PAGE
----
Although the silly title to this book may have boosted sales, I think it does a disservice to the contents. Maureen Valdes Marsh does insert her share of “weren’t folks quaint in the past” comments. But behind this is serious research, illustrated by photographs from Montgomery Ward’s and other catalogs. You can find images on Walsh’s Pinterest page.
Divided into eight short chapters, the book examines major trends in seventies fashion, like the explosion of polyester, the move toward more colorful menswear, and the rise of the platform shoe. I was particularly interested in her examination of how the pantsuit for women went main stream. From her I learned about the “pants-in” of that decade. She convinced me that daily newspapers can be an excellent source for studying this fashion shift—pantsuits quite literally made headlines.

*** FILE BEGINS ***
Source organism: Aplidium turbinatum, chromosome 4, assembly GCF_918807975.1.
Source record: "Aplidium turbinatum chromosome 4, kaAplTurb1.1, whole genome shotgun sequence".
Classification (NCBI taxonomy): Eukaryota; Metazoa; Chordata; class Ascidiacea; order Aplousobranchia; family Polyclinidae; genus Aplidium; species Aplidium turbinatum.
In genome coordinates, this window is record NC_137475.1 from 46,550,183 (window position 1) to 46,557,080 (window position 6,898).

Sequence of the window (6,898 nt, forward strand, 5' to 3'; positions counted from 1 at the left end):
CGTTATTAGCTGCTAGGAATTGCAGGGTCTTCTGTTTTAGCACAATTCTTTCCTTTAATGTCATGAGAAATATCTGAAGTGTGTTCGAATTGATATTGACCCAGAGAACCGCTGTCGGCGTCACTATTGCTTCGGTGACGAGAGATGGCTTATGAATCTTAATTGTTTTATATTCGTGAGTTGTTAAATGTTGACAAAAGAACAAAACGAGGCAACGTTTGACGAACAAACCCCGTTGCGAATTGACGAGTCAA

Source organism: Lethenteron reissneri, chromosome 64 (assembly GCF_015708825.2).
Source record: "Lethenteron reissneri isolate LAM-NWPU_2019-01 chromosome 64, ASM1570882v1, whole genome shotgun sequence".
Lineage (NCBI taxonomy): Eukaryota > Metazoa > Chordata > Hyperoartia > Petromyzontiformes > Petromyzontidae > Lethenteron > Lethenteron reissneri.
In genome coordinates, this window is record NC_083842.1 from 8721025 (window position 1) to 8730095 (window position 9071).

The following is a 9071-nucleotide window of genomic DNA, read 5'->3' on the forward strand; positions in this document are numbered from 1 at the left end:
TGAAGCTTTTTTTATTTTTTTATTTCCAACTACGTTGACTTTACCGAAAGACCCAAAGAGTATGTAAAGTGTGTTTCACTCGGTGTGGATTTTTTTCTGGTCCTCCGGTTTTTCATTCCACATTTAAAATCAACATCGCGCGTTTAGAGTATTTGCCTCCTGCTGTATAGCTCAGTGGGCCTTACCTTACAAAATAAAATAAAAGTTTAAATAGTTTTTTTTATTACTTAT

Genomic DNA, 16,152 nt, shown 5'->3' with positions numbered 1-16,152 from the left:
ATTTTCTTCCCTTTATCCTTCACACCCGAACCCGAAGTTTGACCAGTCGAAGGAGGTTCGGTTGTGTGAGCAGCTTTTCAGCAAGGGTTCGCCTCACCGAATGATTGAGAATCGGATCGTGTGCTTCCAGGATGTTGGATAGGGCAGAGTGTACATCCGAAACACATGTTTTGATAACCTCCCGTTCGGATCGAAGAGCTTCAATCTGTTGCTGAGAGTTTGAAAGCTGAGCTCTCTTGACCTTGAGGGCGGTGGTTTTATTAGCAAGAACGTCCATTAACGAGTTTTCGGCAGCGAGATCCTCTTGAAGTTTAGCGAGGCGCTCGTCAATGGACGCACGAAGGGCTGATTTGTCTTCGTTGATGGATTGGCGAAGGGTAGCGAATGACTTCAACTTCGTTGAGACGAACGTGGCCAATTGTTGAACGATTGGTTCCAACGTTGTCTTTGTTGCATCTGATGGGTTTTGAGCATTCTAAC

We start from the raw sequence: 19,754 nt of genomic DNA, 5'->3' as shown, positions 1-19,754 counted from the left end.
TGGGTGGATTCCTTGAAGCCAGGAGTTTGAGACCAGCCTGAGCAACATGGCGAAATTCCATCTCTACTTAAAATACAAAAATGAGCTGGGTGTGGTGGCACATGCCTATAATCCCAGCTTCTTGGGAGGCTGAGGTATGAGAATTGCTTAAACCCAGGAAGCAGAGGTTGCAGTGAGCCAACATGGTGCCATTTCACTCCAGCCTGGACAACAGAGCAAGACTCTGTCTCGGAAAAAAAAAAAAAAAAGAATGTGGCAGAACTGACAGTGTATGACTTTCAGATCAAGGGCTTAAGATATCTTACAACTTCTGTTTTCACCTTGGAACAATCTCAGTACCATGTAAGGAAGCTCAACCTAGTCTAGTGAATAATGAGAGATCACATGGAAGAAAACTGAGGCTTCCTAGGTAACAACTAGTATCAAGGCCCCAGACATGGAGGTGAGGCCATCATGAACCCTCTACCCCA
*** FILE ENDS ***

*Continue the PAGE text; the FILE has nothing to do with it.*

Another surprise was the diversity of the catalog models, particularly in menswear. Stylish black men with discrete Afros modeled leisure suits, dance clothes, rakish hats, and platform shoes. Young black women posed with white models in polyester shirtwaists. There were no older women, but perhaps Marsh wasn’t looking for them.
My 2006 edition of this book, first published in 1996, includes a fairly current short list of vintage clothing dealers. While the bibliography is skimpy, I did discover two fabulous treasures. An archive for Montgomery Ward is held at the University of Wyoming, while Southern Methodist University has records from JC Penneys from its 1902 until 2004. I can already see some research trips in my future.
Thanks for the gift, Jen!